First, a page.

Town of Mukwonago v. John J. Uttke, 2011AP2021, District 2, 1/18/12
Uttke’s driver’s license was revoked for refusal to submit to a blood test upon OWI arrest, and he requested a “refusal hearing,” unsuccessfully challenging the existence of probable cause to arrest, § 343.305(9). The court of appeals affirms:
¶9 We first address whether Officer Heckman had probable cause to arrest Uttke. In State v. Kasian, 207 Wis. 2d 611, 622, 558 N.W.2d 687 (Ct. App. 1996), the arresting officer came upon the scene of a one-vehicle accident. The officer observed a damaged van next to a telephone pole with its engine still running. Id. The injured driver was lying next to the van and smelled like alcohol. Id. Later at the hospital, the officer observed that the driver’s speech was slurred. Id. We held that this evidence constituted probable cause that the driver was operating while intoxicated. Id.
¶10 As the facts of Kasian are similar to this case, we hold that Heckman had probable cause to arrest Uttke for operating while intoxicated. Heckman came upon a one-vehicle accident and noted that there were skid marks and blood marks where Uttke crashed his motorcycle. As Heckman arrived at the scene of the accident, he was informed by another officer that Uttke smelled like alcohol. When Heckman first made contact with Uttke at the hospital, he confirmed for himself that Uttke smelled like alcohol. A reasonable police officer in this position would conclude that Uttke was operating while intoxicated.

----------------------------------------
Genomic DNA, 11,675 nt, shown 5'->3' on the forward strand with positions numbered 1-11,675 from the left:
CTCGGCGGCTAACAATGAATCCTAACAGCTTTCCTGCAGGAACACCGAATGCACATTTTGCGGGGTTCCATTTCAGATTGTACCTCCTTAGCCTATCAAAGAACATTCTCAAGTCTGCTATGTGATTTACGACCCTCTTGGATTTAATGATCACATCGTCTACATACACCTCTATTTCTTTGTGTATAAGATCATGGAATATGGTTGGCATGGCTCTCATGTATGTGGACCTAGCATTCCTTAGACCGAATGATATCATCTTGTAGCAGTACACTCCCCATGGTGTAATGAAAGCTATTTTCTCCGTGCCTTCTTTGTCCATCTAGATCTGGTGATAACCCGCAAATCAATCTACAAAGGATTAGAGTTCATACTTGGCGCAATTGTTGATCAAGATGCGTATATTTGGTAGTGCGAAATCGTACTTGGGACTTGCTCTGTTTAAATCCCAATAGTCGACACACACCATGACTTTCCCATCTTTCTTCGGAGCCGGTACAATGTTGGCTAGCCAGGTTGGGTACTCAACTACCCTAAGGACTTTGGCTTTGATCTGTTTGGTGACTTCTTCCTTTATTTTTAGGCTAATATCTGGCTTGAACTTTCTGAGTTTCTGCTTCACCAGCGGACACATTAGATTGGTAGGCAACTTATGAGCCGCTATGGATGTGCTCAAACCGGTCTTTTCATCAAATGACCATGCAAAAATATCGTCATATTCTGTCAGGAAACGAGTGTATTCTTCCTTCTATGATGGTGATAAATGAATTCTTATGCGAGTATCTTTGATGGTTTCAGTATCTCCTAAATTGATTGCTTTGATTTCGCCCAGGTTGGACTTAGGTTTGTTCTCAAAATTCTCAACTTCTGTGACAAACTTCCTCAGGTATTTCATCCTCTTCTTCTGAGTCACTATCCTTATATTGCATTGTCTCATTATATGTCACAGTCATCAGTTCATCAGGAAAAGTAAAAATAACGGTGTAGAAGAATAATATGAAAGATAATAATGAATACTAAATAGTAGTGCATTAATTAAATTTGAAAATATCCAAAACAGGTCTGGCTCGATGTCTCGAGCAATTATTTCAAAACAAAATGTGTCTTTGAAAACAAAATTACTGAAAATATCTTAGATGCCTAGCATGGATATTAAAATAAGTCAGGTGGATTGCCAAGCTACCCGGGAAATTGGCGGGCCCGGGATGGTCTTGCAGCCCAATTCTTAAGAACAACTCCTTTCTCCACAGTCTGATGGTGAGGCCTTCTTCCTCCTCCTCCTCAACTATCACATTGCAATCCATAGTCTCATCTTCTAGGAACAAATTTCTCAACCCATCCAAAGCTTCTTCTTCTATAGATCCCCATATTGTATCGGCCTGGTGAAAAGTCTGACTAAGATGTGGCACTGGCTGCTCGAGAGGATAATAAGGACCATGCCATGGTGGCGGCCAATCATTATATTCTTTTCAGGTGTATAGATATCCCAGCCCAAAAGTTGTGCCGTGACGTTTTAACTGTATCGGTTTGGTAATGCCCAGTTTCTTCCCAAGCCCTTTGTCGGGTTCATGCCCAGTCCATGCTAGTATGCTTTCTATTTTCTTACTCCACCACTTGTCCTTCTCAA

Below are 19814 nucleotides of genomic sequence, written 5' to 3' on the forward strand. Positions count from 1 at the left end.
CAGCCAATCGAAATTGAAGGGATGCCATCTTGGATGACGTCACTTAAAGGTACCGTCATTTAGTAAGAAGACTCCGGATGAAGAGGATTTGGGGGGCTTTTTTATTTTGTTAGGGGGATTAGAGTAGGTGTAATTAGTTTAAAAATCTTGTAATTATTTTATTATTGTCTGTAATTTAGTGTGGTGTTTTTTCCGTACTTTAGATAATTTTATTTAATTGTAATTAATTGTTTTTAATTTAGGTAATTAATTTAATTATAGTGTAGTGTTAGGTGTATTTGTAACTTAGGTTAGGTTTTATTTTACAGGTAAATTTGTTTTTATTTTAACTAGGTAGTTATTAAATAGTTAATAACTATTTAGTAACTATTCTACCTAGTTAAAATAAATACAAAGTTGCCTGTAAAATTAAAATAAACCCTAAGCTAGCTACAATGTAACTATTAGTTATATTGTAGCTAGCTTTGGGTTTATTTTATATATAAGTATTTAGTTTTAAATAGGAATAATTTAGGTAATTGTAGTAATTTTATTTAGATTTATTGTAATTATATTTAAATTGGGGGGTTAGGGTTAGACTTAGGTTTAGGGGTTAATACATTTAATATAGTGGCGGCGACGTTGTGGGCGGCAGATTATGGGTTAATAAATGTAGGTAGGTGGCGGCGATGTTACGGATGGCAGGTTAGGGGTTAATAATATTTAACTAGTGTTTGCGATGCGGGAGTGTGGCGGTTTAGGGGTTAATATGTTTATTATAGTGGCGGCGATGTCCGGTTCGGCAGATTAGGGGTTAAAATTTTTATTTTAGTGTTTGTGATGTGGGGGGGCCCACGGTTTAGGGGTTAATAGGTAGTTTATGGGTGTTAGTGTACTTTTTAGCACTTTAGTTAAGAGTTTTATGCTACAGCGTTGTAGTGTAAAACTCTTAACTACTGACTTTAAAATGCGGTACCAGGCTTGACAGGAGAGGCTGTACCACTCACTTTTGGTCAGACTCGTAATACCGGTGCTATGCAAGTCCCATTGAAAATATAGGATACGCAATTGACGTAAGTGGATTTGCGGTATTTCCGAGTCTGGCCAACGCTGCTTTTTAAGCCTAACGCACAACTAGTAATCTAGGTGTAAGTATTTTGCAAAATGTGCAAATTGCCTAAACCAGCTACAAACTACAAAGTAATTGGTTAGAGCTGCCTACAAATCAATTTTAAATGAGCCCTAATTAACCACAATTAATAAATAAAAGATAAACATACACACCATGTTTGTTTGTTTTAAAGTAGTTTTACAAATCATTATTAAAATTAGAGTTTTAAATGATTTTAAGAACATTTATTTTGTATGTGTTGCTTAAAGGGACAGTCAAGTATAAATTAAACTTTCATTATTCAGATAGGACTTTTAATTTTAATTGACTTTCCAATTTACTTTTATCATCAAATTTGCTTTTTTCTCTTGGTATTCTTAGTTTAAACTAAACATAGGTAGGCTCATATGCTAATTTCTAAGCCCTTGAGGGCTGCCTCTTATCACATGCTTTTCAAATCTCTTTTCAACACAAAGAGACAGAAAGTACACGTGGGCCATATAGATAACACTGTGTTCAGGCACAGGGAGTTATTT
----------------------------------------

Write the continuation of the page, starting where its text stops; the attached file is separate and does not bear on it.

Uttke also and unsuccessfully argues that his refusal was excused by a physical ailment rather than intoxication, § 343.305(9)(a)5.c. He bears the burden of persuasion on this issue, and falls short, ¶11: “The only evidence Uttke submits of his physical inability to refuse to take the test was that he had a head injury and that he thought the year was 2001. Uttke did not, however, offer any medical evidence as to the extent of his head injury. Furthermore, his confusion about the current year could have easily stemmed from inebriation.”